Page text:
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How to foresee career fate
送交者: PeterChen 2012年12月15日06:24:22 于 [教育学术] 发送悄悄话

Most our Chinese PhD students do not realized that our career fates in US are often determined by the day we have our PhD advisors. Typically, an average Chinese PhD candidate in a US university who has earned at least a bachelor degree in China is intelligent enough to become a CEO of company, a wall-street trader, or a professor in a US top university. However, most of us will not end up at our desirable jobs. In fact, many top university PhD graduates cannot find their desirable jobs in US, while many of us who hold PhD degrees from median universities become professors, industrial leaders, CEOs, etc. In this top level of professional trainings, it is our PhD advisors, rather than our universities, that determine our career futures. Off course, for PhD candidates as smart as Einstein, they will accomplish their career goals no matter who are their advisors.

 

There are many ways to predict one’s career future. First of all, one can foresee his/her career fate by the job statistics of one’s PhD advisor’s former PhD graduates. For a senior professor who has produced more than 10 PhD graduates, the job statistics is quite accurate. If 75% of the former PhD graduates are currently professors in research universities, then an average current student in the group will most likely end up as a professor in a research university in the future too. Similarly, if 75% of the former PhD graduates cannot find jobs, then an average current student in the group will most likely become unemployed on the day of his/her graduation. Note that for chemistry, physics, mathematics, computer science, etc, one can find a list of one’s former group members at genealogy webpages: http://en.wikipedia.org/wiki/Academic_genealogy.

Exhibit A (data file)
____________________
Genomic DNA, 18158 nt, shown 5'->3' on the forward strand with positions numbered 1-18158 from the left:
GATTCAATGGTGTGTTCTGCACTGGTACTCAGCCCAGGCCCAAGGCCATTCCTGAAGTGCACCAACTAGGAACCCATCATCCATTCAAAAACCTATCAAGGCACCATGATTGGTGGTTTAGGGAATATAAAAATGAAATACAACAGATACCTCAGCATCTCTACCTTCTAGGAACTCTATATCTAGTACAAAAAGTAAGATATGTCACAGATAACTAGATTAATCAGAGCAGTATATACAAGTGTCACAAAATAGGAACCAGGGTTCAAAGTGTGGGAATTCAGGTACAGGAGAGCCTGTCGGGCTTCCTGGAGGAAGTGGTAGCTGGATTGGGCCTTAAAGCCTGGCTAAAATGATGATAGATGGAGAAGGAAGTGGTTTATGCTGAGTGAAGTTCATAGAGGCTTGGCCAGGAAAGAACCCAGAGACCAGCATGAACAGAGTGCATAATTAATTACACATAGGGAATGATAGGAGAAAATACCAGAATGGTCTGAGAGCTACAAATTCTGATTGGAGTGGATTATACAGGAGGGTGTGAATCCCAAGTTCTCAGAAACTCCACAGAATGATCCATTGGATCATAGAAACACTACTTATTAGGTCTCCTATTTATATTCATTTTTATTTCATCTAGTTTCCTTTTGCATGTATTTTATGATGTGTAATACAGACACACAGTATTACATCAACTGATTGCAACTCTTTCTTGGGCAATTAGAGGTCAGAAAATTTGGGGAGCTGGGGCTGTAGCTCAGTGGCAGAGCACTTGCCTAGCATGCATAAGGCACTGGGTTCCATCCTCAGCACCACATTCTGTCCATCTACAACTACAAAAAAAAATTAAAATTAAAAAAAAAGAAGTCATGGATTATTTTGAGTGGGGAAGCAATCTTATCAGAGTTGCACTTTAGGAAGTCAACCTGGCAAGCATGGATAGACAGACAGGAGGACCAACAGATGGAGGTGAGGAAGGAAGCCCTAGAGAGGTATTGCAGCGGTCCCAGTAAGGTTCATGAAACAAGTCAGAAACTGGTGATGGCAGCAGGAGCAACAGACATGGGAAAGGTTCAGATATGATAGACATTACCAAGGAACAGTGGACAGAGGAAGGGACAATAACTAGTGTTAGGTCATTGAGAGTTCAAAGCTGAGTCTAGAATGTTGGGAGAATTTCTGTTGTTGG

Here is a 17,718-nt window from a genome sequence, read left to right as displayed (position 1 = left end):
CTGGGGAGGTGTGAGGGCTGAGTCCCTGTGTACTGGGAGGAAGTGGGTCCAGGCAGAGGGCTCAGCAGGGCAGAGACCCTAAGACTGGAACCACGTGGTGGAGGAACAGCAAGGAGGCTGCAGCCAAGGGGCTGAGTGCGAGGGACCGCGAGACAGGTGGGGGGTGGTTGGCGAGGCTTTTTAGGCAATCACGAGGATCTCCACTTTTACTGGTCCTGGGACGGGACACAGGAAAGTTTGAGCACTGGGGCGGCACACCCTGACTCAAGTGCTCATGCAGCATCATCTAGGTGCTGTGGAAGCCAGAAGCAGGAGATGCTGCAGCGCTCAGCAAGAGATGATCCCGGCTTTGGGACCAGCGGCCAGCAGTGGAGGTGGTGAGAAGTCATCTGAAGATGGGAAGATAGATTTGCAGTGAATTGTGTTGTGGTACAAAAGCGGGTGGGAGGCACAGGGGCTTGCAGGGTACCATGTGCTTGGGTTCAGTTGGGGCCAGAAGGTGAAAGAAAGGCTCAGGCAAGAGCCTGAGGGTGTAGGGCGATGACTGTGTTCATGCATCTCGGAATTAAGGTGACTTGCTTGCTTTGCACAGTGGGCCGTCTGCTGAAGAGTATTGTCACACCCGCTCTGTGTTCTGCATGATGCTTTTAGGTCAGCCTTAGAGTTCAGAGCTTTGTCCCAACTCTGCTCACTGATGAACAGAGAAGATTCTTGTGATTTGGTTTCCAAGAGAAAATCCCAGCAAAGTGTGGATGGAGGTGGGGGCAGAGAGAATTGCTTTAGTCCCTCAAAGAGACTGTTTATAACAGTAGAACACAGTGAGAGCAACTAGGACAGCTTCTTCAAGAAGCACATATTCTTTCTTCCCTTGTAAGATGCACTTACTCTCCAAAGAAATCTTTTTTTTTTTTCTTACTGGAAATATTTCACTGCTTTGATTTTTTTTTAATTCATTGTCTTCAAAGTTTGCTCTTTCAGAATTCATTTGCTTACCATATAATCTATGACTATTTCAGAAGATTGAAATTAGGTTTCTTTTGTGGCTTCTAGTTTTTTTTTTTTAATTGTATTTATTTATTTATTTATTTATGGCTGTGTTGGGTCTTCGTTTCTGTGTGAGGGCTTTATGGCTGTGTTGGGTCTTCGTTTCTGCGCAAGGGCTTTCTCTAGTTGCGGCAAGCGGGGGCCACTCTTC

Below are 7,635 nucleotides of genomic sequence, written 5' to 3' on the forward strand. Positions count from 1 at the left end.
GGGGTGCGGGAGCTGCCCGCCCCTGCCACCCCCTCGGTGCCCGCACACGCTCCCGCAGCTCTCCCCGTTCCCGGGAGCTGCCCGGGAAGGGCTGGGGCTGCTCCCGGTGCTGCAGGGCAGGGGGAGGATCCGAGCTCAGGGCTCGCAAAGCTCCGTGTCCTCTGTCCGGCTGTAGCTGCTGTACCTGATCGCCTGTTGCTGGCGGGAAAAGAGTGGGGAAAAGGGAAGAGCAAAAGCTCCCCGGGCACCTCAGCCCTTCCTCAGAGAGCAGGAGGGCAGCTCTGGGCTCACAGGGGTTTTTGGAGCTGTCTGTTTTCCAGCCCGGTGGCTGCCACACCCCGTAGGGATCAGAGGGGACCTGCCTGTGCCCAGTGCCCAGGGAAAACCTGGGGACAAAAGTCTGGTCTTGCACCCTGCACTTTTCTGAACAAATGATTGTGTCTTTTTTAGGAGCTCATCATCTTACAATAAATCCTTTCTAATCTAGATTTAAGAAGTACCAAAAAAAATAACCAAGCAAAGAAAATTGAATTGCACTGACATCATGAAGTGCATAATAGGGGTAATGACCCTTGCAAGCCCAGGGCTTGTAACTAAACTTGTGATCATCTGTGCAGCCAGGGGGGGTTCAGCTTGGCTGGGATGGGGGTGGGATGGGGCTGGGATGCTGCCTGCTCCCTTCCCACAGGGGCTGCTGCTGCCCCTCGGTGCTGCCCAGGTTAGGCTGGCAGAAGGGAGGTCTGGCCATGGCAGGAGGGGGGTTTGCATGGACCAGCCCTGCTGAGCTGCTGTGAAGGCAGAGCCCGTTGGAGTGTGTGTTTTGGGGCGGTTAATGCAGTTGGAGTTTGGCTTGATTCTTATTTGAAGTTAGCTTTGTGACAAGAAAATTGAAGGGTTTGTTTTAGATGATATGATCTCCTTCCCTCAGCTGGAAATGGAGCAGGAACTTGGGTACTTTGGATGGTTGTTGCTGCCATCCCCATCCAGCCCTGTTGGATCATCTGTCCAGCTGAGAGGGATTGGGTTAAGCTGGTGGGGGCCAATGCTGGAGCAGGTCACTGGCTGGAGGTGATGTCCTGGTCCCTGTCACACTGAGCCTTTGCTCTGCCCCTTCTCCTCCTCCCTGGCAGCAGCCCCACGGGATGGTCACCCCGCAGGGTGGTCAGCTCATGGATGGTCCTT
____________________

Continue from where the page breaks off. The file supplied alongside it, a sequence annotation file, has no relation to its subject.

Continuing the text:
Additionally, if one’s PhD advisor is a junior professor who has not yet produced enough PhD graduates to offer a good statistics, then risk and opportunity co-exist. Sometimes, an excellent student can help shaping the advisor’s career profile in this situation. Typically, it is very difficult to establish one’s advisor’s career and determine one’s own career simultaneously. In this case, the ranking of one’s university may play a more important role in one’s job hunting.

 

On the other hand, if one’s PhD advisor is a very senior professor who is near the end of his/her career, one has to pay a close attention to the job statistics of recent PhD graduates in the past 5 years. Very often, such a senior professor is in a rapidly decaying (old) field and does not have the energy and knowledge to move to a new field (why bother if one is going to retire in 5 years?). Then, his/her current students will be most likely to face more difficulties in finding desirable jobs than group’s statistics would suggest. There are exceptions, though --- some true researchers always enjoy new ideas and new fields. However, such senior professors are few and far between.